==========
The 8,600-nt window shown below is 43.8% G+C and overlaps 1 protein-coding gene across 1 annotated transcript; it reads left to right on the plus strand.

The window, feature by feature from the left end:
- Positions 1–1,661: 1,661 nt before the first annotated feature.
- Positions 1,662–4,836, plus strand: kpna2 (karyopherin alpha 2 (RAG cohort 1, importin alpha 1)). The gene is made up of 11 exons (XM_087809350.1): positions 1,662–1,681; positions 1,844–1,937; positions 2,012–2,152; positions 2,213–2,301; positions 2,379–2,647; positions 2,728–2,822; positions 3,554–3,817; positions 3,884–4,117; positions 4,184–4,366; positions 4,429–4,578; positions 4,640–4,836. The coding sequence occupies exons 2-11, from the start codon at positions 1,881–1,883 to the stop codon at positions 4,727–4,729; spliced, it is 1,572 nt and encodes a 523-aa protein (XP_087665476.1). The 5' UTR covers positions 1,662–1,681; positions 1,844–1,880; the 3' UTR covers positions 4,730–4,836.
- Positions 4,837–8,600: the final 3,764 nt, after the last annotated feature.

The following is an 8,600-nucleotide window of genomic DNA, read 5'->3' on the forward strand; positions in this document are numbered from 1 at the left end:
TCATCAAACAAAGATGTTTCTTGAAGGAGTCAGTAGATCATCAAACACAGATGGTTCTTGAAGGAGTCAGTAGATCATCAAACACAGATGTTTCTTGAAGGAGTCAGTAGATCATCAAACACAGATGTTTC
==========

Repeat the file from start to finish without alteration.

The 8,600-nt window shown below is 43.8% G+C and overlaps 1 protein-coding gene across 1 annotated transcript; it reads left to right on the plus strand.

The window, feature by feature from the left end:
- Positions 1–1,661: 1,661 nt before the first annotated feature.
- Positions 1,662–4,836, plus strand: kpna2 (karyopherin alpha 2 (RAG cohort 1, importin alpha 1)). The gene is made up of 11 exons (XM_087809350.1): positions 1,662–1,681; positions 1,844–1,937; positions 2,012–2,152; positions 2,213–2,301; positions 2,379–2,647; positions 2,728–2,822; positions 3,554–3,817; positions 3,884–4,117; positions 4,184–4,366; positions 4,429–4,578; positions 4,640–4,836. The coding sequence occupies exons 2-11, from the start codon at positions 1,881–1,883 to the stop codon at positions 4,727–4,729; spliced, it is 1,572 nt and encodes a 523-aa protein (XP_087665476.1). The 5' UTR covers positions 1,662–1,681; positions 1,844–1,880; the 3' UTR covers positions 4,730–4,836.
- Positions 4,837–8,600: the final 3,764 nt, after the last annotated feature.

The following is an 8,600-nucleotide window of genomic DNA, read 5'->3' on the forward strand; positions in this document are numbered from 1 at the left end:
TCATCAAACAAAGATGTTTCTTGAAGGAGTCAGTAGATCATCAAACACAGATGGTTCTTGAAGGAGTCAGTAGATCATCAAACACAGATGTTTCTTGAAGGAGTCAGTAGATCATCAAACACAGATGTTTC